Can self-interest please God?
We know that selfishness is a major problem in our lives. But what about our self-interest? Dr. Anne Bradley says there’s an important distinction between self-interest and selfishness.
“I think this makes people squeamish at first, because we feel like we’re not supposed to be self-interested but other-interested. I make a pretty bold claim here, which is that self-interest is how God designed us.”
“Let’s take a very simple example: you wake up in the morning…you probably eat breakfast or drink some coffee. It is in your self-interest based on your God-given creation and design that you need to eat; eating perpetuates your life, which is in your self-interest. That’s the way we need to think about self-interest: it is the mechanism by which we choose things.”
In contrast, Bradley says greed and selfishness is a very different concept.
“If I’m greedy, that’s an unmitigated desire, that self-interest turned a corner, and I’m going to do anything that I want to get what I want. For example breaking into your house in the middle of the night and taking your wallet. I might make myself a little bit richer in that moment, but the fabric of society is destroyed and property rights are not respected. So there’s this huge ripple effect that’s negative. Greed is very destructive for a person’s soul, in terms of respecting what God has created and how we’re supposed to act; it has these bigger consequences for a society.”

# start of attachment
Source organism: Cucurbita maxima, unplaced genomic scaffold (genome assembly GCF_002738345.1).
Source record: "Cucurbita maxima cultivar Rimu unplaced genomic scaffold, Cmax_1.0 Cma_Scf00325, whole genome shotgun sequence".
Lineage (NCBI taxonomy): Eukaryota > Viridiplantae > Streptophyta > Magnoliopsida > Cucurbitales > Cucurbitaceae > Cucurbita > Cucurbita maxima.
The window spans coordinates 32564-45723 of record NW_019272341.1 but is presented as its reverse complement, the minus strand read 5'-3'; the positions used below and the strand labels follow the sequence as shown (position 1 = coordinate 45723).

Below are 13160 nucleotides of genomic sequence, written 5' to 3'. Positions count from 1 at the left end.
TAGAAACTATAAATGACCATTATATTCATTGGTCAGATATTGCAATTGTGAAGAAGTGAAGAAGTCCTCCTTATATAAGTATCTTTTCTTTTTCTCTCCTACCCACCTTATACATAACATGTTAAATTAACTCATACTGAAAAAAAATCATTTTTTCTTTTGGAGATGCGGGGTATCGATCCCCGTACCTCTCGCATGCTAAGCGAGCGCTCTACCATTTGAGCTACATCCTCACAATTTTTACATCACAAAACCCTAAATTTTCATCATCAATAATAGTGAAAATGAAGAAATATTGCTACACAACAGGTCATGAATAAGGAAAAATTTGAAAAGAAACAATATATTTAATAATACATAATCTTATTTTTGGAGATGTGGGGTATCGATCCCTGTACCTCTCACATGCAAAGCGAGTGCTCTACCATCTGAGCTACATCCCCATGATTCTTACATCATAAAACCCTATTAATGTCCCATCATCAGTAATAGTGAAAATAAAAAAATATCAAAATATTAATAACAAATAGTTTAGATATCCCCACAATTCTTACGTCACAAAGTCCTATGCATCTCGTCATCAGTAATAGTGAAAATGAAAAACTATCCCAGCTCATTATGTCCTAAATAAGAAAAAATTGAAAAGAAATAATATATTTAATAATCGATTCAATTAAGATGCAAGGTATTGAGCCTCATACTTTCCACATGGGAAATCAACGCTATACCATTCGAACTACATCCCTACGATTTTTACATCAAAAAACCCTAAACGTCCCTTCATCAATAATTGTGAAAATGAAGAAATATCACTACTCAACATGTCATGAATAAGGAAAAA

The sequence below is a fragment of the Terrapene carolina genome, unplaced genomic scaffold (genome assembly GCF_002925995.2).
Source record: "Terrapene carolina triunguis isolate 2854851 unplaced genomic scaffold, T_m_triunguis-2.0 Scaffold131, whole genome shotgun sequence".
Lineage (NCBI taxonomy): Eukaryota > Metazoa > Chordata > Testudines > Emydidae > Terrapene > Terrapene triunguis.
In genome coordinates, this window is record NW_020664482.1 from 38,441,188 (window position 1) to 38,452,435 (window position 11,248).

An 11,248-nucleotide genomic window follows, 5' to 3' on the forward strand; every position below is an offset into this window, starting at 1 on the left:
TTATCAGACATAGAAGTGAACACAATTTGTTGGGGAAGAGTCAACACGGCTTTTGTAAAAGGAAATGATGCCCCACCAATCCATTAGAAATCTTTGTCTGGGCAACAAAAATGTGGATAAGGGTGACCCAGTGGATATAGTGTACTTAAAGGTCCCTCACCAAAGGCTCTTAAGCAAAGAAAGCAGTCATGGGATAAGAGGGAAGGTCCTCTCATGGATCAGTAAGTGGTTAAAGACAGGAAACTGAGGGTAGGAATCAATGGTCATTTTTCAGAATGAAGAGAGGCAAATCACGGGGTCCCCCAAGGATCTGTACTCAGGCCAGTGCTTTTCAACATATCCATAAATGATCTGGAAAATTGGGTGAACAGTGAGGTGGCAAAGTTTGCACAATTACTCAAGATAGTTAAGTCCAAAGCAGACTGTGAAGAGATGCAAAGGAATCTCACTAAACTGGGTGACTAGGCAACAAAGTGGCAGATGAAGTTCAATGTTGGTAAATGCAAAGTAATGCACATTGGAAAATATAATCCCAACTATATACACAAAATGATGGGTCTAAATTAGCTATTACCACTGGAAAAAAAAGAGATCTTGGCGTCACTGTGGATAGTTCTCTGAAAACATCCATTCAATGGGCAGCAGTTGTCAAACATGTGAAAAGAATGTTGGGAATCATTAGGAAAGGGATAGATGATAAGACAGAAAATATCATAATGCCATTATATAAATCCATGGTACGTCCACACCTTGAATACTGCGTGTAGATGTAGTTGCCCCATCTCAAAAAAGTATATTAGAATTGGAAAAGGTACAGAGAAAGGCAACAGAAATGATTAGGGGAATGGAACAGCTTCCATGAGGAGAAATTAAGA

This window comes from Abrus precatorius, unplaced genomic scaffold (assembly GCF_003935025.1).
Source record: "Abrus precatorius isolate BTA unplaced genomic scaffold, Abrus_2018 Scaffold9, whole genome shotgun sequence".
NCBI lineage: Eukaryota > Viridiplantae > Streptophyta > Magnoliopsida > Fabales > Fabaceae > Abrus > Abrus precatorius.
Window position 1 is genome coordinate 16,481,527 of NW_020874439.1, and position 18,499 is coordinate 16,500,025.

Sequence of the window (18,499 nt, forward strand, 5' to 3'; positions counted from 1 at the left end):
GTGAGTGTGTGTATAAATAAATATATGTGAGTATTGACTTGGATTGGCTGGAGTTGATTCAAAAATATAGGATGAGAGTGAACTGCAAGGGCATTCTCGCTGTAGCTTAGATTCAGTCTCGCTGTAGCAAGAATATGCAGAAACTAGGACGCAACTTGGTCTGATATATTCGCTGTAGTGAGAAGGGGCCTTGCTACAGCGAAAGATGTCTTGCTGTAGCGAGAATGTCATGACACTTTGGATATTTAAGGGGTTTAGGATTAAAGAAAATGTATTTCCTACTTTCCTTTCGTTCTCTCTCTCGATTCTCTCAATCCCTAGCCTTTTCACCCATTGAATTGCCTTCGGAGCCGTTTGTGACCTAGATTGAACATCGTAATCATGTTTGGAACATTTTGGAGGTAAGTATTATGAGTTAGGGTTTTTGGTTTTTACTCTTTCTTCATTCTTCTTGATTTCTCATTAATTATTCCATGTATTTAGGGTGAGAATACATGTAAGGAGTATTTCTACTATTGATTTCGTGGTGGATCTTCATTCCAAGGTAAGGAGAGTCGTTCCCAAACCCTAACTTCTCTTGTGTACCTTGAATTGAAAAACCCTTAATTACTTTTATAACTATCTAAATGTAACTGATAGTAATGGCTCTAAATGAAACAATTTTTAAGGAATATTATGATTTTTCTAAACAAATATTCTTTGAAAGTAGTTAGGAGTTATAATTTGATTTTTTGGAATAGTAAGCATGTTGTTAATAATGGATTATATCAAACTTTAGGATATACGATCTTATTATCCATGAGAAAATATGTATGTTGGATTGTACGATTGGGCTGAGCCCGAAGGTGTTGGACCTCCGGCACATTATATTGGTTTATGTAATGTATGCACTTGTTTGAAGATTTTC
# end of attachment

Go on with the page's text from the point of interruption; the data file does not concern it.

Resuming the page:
“Humans are self-interested, they have a self love; this is true…but that can be virtuous It can actually make contributions to the public good if we have the right incentives. It’s the difference between Bernie Madoff running a Ponzi scheme and stealing from people, and Bill Gates who says I want to make money, but to make money I’m going to start a company, I’m going to serve people, and give them products they need and want. There’s a big difference between those two sets of behavior.”
We can use our self-interests, our skills, talents, and needs, to help and serve others. Bradley says the key to understanding prosperity is found in Scripture.
“Seek the peace and prosperity of the city to which I have carried you into exile. Pray to the LORD for it, because if it prospers, you too will prosper.” Jeremiah 29:7
“Prosperity is mutual. Prosperity isn’t I win because I’ve taken from you. If I steal your wallet, I’m a little bit better off because of what I’ve taken from you; I’ve rearranged resources. Prosperity isn’t about rearranging resources. It’s about creating more than what there was before. This idea of flourishing, increasing the well-being of myself, is predicated on increasing the well-being of others.”
Anne Bradley is the Vice President of Economic Initiatives at the Institute for Faith, Work, and Economics, where she develops and commissions research toward a systematic biblical theology of economic freedom.
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